On the 1990 ICM, P. B. Kronheimer proposed a new program to study the Donaldson invariants via embedded surfaces (without bothering a few coefficients from extremely hard algebraic geometry calculations) [Proc. Int. Congr. Math. Kyoto/Japan 1990, Vol. I, 529-539 (1991; Zbl 0746.53041)]. Later, in a sequence of collaborating work, Kronheimer and Mrowka studied the gauge theory for embedded surfaces through singular (anti-)self-dual connection spaces and the Mayer-Vietoris principle under glueing processes. Two important consequences are the proof of the Milnor unknotting number conjecture and the generalized Thom conjecture for some smooth 4-manifolds and smooth embedded surfaces other than spheres with self-intersection \(-1\) or inessential spheres with self-intersection \(0\). These lead them to understand the general structure of the Donaldson invariants and the important notions of simple type and basic class [P. B. Kronheimer and T. S. Mrowka, J. Differ. Geom. 41, No. 3, 573-734 (1995; Zbl 0842.57022); R. Fintushel and R. J. Stern, ibid. 42, No. 3, 577-633 (1995; Zbl 0863.57021)].

Among other things, we would like to mention two consequences. (1) The study of the Donaldson \(SU(2)\)-invariants reflects the study of the Seiberg-Witten \(U(1)\)-monopole theory as a duality from high energy physics point of view, the Seiberg-Witten (abelian) theory is much easier in many cases. In particular, Kronheimer and Mrowka used the Seiberg-Witten \(U(1)\)-monopole to complete the proof of the “Thom conjecture” about the genus of smooth algebraic curves in \(CP^2\). (2) Using the embedded spheres of self-intersection \(-2\) and \(-3\), R. Fintushel and R. J. Stern gave a beautiful blowup formula for the Donaldson invariants in terms of elliptic functions [Ann. Math. (2) 143, No. 3, 529-546 (1996; Zbl 0869.57019)] as well as rational blowdown relations of the Donaldson invariants in the presence of embedded spheres [J. Differ. Geom. 46, No. 2, 181-235 (1997; Zbl 0896.57022)].

The work of Morgan, Mrowka and Ruberman was to study the vanishing property of the Donaldson invariants with embedded torus (genus \(1\) case) of self-intersection \(\geq 2\). J. W. Morgan and Z. Szabó studied embedded surfaces with genus \(2\) in 4-manifolds and the behavior of the Donaldson invariants [Duke Math. J. 89, No. 3, 577-602 (199 Zbl 0886.57016)]. The paper under review presents a general result for the embedded genus \(2\) surfaces which grows out from the author’s thesis. The study of this type of problems is to split admissible 4-manifolds along 3-manifold \(Y = \Sigma \times S^1\), where \(\Sigma\) is the embedded surface (genus \(2\) in this case), and to analyze the Mayer-Vietoris principle for the Donaldson invariants. The general framework is to use the relative Donaldson-Floer theory to obtain nontrivial contributions from Floer-cycles (obstruction bundles on the overlaps). The truncated Floer (co)homology plays an essential role for the circle bundles over surfaces. In order to obtain the Donaldson invariants for crossing homology classes on the neck, the author, suggested by Mrowka, used the Fukaya-Floer homology to capture the full information after the glueing process.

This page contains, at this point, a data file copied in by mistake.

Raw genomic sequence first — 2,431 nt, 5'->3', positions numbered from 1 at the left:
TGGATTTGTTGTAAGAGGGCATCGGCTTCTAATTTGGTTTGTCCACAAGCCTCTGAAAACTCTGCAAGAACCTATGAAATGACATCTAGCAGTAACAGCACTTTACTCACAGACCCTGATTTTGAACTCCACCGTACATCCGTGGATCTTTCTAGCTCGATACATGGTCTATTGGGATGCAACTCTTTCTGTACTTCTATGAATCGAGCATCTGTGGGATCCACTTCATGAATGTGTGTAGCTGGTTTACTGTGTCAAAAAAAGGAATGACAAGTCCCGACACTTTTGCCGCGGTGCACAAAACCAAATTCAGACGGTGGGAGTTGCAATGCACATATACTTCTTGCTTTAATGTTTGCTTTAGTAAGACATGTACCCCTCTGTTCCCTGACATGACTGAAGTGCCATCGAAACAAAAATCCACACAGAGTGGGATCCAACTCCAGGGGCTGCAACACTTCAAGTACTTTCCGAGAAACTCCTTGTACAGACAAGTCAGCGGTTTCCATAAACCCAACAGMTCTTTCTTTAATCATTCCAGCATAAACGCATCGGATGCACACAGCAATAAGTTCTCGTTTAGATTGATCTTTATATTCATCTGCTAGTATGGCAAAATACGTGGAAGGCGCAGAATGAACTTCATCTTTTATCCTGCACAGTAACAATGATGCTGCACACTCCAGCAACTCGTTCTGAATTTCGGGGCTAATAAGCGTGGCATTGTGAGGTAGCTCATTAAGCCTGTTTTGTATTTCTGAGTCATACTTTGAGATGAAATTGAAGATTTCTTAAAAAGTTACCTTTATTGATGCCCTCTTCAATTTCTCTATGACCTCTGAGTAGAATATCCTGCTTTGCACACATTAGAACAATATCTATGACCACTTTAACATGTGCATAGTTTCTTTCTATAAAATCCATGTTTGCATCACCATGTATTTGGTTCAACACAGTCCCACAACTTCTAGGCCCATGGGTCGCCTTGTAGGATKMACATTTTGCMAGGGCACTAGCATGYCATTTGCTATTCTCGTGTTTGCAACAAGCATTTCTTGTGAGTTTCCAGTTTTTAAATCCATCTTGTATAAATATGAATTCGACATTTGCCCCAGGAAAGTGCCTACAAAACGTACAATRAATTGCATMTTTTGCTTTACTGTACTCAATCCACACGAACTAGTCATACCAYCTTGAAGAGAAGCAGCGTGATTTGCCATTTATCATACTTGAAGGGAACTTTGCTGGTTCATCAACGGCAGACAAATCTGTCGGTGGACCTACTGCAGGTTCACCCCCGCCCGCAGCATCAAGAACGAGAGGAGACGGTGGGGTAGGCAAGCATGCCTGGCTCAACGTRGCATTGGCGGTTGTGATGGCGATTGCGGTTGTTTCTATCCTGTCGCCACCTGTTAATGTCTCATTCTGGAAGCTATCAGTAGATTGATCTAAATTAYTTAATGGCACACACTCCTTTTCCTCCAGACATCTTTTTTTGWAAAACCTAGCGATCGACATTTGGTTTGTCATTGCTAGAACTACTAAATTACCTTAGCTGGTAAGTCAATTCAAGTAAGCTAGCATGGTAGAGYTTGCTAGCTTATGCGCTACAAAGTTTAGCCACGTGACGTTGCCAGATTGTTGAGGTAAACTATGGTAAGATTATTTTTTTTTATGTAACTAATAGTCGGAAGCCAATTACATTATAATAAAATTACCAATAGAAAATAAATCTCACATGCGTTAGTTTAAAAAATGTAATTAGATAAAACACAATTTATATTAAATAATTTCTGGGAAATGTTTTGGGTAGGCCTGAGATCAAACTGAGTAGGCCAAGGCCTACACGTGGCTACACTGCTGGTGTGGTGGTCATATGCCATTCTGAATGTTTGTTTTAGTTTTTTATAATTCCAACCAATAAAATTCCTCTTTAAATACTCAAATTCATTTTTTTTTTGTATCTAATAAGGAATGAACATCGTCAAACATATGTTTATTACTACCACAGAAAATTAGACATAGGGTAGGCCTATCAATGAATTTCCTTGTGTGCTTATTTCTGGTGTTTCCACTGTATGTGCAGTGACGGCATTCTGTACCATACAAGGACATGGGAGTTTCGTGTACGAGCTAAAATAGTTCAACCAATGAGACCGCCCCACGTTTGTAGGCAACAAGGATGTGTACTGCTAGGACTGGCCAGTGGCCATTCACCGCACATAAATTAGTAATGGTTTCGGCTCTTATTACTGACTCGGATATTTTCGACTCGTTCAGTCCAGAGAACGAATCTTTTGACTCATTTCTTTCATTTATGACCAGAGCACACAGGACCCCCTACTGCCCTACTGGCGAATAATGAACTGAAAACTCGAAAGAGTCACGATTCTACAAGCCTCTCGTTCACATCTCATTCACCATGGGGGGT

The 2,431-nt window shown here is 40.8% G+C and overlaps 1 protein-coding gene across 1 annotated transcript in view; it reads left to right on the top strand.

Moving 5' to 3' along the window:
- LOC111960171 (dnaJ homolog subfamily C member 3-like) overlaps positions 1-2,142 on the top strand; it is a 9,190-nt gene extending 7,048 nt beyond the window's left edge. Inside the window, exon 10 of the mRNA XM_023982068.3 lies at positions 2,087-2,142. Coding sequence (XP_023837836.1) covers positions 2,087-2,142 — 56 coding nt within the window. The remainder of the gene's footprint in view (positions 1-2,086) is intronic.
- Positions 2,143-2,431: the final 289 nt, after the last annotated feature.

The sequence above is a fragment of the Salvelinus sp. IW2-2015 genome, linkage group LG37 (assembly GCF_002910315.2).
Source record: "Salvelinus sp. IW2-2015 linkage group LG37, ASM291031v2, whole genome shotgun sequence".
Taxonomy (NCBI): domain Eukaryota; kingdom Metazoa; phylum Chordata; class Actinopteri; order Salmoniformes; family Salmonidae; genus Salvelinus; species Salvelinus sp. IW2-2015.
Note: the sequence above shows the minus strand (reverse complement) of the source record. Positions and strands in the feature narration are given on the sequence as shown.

First of all, the author uses examples as the \(K3\) surface and \(\mathbb{C} P^1\times\Sigma\) to show that there are four linearly independent functions over a certain ring that appeared in the glueing formula for the Donaldson invariants, then spanning the Donaldson invariants under simple type condition gives the constraints for the coefficients of those four functions (basis) (one of them vanishes, the others are from contributions of basic classes intersect the surface \(\Sigma\) of \(-2, 0, 2\)). The expression of the glueing formula is universal so that one can use some known examples to compute the coefficients. This leads to the proof of the main theorem 3 in the paper.

Reviewer: Weiping Li (Stillwater)

### MSC:

57R57 | Applications of global analysis to structures on manifolds |

57N13 | Topology of the Euclidean \(4\)-space, \(4\)-manifolds (MSC2010) |